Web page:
Rahul Gandhi may never have been so important as in the moment of his presumed political annihilation.
He was expelled from the lower house of India’s parliament 24 hours after his conviction for defamation on account of a remark implying Prime Minister Narendra Modi was a criminal.
Despite having led India’s main opposition Congress Party in 2019 to its second successive poor showing in national polls, Mr Gandhi may now become a touchstone for free expression in the world’s largest democracy.
Will he? Should he?
Let’s start with this comment in The Guardian by political researcher Asim Ali. Expressing puzzlement at the focus of Mr Modi’s ruling Bharatiya Janata Party on Mr Gandhi, Mr Ali said: “I can’t work out what the strategy is because this may benefit Rahul and the Congress. They [Congress] will say it shows the BJP is insecure about Rahul and that it merely validates what he has been saying about how this government will not allow any criticism of Modi or itself.”
And here’s Delhi-based commentator Nilanjan Mukhopadhyay, also quoted in The Guardian piece, via Agence France-Presse. He said Mr Gandhi’s conviction and speedy disqualification as an MP showed the BJP “does not want Rahul Gandhi in parliament”.
One might reasonably ask why?
Mr Gandhi’s Congress Party is in a dire state, unable to speak to India with the authority of a government-in-waiting. For Indians who know the Gandhi family from its long decades in public life, successive governments led by the Gandhi-supervised Congress were marked by corruption and mismanagement.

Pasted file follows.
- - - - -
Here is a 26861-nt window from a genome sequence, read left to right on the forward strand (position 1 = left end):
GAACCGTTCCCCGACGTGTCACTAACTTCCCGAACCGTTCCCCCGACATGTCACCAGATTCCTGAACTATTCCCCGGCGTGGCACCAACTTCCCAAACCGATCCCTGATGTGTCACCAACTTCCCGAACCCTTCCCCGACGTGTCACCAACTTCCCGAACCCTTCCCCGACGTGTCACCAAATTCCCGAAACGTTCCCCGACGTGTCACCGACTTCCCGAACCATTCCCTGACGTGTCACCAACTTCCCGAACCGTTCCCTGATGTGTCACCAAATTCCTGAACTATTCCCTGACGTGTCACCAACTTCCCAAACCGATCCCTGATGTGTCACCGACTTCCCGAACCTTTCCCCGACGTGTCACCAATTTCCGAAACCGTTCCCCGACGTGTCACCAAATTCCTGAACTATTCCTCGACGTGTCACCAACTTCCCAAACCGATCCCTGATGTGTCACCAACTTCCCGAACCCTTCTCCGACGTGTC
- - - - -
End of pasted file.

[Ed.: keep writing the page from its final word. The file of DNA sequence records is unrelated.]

Add to that the powerful culture wars successfully waged by the BJP. They address a deep, aching wound within the Indian soul – partition and the creation of a separate Muslim state, Pakistan. The BJP’s narrative suggests India can be made whole again by relying on the native genius of the people that remain within India’s borders so long as they believe in the larger idea of solidarity with purpose.
But the purpose of the BJP’s mission has long been suspect, seeming too exclusivist, too anti-minority and against the very traditions of Indian thought and practice. Click here for my piece in The New European on the transnational political effect of the Hindu nationalist worldview. (A word document of the piece is below, if you can’t access it.)
Weak though they are, Congress and Rahul Gandhi are a reminder of how much India has diverged from the way it used to be.
Mr Gandhi has had recent successes. He has gained some prominence after a more than 4,000-km Bharat Jodo Yatra (“Unite India March”). He has asked trenchant questions in parliament about Mr Modi’s connections to controversial Gujarati billionaire Gautam Adani. These were deemed so politically sensitive his comments were expunged from the parliamentary record, along with supporting materials that included photos of Mr Modi and Mr Adani together. And earlier this month, Mr Gandhi made a trip to the UK, and spoke at length at Cambridge University and in London about the state of politics in India. The BJP subsequently accused Mr Gandhi of “insulting” India on foreign soil.
It’s reasonable to say Mr Gandhi is a horsefly bite on the flank of the Modi’s India and the BJP is cleansing the affected area with the supposed antiseptic of legal rulings.